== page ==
And why would I do that. I certainly didn’t the previous years. I spent my twenties as an arrogant, selfish, and often self-destructive individual. That’s not to say I had crappy twenties or was a crappy person. Far from it. My twenties have been amazing and I have been immensely fortunate. And despite the wrong decisions I have made, I’ve made some really right decisions. But where I am now, is in transition from adulthood to manhood and to do that properly I need to display the maturity needed to address the things that have been destructive forces in my life until now so that I can have a family, which has always been one of my ultimate purposes in life.

Because as you grow older, your definition of happiness changes, and as that happens, your priorities in life change.

That’s not to say that leading up until now I was directionless or didn’t have a sense of my own destiny – I’ve always had a sense of my purpose and who I wanted to be.

I wrote one of the most shaping forces of my twenties at 23, which I call My Creed.

I am re-posting it below, because it still contains all of the guidance I need to be the man that I aspire to be.

Be confident and unselfconscious. Be sincere and kind. Be modest. Be compassionate. Be effortless and relaxed. Be consistent in public and private. Be mature. Be passionate. Be brave. Be all the things that are so much rarer.

Earn it by living well. Feed your mind, body, and spirit. Keep your commitments. Look ahead and cultivate relationships. Have good taste and do interesting things. Have ‘generosity of spirit.’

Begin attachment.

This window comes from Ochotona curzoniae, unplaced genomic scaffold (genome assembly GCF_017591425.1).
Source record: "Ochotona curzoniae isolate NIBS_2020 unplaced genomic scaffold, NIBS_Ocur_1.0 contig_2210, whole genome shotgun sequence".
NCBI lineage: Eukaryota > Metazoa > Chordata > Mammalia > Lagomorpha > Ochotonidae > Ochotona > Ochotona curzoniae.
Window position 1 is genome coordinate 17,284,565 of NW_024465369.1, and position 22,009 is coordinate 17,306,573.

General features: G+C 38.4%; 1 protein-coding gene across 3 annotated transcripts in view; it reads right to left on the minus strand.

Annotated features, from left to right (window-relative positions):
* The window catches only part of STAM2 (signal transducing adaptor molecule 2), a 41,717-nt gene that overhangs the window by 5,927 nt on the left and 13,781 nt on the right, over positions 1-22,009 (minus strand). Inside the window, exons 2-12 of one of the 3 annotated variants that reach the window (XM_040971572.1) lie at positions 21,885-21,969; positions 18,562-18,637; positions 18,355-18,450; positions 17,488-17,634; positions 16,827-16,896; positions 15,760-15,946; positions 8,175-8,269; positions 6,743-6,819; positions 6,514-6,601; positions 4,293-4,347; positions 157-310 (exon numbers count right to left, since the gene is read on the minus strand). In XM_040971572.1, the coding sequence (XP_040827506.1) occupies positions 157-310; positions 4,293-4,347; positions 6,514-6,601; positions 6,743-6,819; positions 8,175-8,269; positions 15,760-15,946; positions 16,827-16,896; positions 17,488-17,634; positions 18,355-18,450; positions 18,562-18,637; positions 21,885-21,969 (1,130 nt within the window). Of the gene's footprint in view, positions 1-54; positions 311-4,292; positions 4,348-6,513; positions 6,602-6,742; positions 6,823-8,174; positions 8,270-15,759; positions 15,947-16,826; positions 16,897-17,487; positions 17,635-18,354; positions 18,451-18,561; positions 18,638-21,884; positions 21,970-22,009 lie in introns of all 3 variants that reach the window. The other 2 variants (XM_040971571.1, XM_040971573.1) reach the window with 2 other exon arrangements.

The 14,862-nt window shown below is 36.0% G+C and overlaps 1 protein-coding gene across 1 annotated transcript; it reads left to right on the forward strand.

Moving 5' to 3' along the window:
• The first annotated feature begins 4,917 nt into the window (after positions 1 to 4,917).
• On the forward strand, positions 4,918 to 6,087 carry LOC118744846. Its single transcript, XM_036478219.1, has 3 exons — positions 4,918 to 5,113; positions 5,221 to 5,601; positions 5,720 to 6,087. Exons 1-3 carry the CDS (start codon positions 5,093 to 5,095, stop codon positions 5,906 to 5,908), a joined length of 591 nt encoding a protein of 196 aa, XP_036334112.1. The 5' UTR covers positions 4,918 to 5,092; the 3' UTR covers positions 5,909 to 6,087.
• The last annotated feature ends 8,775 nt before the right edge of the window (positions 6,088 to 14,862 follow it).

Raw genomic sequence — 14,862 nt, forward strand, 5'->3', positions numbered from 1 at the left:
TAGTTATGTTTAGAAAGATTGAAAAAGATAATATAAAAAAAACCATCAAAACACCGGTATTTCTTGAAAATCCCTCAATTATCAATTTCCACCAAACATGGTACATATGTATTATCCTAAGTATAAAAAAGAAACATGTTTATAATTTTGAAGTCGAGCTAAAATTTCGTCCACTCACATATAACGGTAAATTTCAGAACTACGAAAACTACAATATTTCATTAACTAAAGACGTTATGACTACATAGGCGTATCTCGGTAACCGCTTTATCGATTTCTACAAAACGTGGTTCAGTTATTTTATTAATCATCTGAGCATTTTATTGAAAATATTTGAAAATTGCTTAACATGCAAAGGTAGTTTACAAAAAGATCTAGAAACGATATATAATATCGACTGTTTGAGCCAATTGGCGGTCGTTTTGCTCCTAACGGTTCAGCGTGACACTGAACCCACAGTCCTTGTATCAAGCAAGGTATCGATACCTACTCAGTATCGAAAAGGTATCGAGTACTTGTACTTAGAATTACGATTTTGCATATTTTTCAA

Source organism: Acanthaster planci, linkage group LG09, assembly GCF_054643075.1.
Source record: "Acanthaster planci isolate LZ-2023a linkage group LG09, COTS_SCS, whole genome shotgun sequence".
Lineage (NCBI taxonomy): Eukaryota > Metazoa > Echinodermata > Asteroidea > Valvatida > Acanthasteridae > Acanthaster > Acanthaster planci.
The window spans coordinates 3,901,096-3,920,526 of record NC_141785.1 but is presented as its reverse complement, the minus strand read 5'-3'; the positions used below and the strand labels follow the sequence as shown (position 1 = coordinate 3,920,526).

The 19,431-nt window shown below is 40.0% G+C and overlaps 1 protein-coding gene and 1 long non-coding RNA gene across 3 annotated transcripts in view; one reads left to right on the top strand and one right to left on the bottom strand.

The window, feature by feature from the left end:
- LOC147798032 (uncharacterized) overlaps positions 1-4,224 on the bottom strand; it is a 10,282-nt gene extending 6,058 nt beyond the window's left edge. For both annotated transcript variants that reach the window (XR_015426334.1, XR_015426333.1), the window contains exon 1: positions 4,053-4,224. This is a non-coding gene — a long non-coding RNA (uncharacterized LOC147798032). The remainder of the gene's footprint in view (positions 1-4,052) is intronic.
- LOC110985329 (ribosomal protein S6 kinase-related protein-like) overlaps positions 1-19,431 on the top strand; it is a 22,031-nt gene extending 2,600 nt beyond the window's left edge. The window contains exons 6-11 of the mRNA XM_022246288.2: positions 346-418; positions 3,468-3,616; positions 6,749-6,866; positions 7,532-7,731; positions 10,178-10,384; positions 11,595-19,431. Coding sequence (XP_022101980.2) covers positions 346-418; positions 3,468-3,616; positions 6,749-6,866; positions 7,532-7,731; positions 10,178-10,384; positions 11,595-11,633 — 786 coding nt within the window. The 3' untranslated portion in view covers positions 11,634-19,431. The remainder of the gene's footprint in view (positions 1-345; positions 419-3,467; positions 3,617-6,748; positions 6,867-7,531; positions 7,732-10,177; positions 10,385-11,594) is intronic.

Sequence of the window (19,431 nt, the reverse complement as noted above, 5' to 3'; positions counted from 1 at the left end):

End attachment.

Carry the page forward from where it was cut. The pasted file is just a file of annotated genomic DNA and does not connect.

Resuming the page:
Have a good time and don’t bother with people you don’t think well of. Treat people with respect and don’t take shit from anybody.

{originally written on 05/15/2008}

And ironically enough, in the first paragraph above, Be mature is a tenet of my creed.

And yet, despite all of my life experience leading up until now. I have not mastered maturity, which is funny, because if you looked at my life and all of the life experience I have amassed in my 28 years, you would think I would be a mature man.

I’ve gone through some particularly major rights of passage in my twenties: Coming out of the military, buying a property, the ending of a long relationship, living in multiple cities, building a successful business and then starting over, and all the while cultivating myself personally and professionally through the ups and downs.

Someone else with a similar life-experience might very-well embody the maturity that I haven’t had until now, but each of us has our own shortcomings, and for me thinking about the future over the present and thinking about others over myself has been a major shortcoming of mine.

And maybe my life experience has nothing to do with it, maybe it’s because I haven’t yet started a family and haven’t needed to think about the future more than today or other people more than myself.